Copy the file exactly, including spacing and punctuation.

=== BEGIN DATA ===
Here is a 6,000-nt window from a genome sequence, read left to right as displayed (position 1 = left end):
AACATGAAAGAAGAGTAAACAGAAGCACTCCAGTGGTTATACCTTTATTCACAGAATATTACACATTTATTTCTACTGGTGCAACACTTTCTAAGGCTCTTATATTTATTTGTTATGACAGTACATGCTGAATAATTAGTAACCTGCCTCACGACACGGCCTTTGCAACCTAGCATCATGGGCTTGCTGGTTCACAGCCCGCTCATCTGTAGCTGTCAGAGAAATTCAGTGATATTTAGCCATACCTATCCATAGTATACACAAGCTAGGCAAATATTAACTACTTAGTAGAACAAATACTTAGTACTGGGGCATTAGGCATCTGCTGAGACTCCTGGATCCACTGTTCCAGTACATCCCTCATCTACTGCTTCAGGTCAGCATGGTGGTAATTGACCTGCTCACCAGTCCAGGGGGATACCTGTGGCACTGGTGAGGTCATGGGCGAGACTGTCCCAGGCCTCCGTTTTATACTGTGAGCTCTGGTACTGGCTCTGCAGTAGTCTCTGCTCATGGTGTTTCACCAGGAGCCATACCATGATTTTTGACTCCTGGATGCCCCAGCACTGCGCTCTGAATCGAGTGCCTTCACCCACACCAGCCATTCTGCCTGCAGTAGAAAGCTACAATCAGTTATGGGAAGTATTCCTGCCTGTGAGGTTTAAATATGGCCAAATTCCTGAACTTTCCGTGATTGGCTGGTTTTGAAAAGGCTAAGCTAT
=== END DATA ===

Here is a 6,000-nt window from a genome sequence, read left to right as displayed (position 1 = left end):
AACATGAAAGAAGAGTAAACAGAAGCACTCCAGTGGTTATACCTTTATTCACAGAATATTACACATTTATTTCTACTGGTGCAACACTTTCTAAGGCTCTTATATTTATTTGTTATGACAGTACATGCTGAATAATTAGTAACCTGCCTCACGACACGGCCTTTGCAACCTAGCATCATGGGCTTGCTGGTTCACAGCCCGCTCATCTGTAGCTGTCAGAGAAATTCAGTGATATTTAGCCATACCTATCCATAGTATACACAAGCTAGGCAAATATTAACTACTTAGTAGAACAAATACTTAGTACTGGGGCATTAGGCATCTGCTGAGACTCCTGGATCCACTGTTCCAGTACATCCCTCATCTACTGCTTCAGGTCAGCATGGTGGTAATTGACCTGCTCACCAGTCCAGGGGGATACCTGTGGCACTGGTGAGGTCATGGGCGAGACTGTCCCAGGCCTCCGTTTTATACTGTGAGCTCTGGTACTGGCTCTGCAGTAGTCTCTGCTCATGGTGTTTCACCAGGAGCCATACCATGATTTTTGACTCCTGGATGCCCCAGCACTGCGCTCTGAATCGAGTGCCTTCACCCACACCAGCCATTCTGCCTGCAGTAGAAAGCTACAATCAGTTATGGGAAGTATTCCTGCCTGTGAGGTTTAAATATGGCCAAATTCCTGAACTTTCCGTGATTGGCTGGTTTTGAAAAGGCTAAGCTAT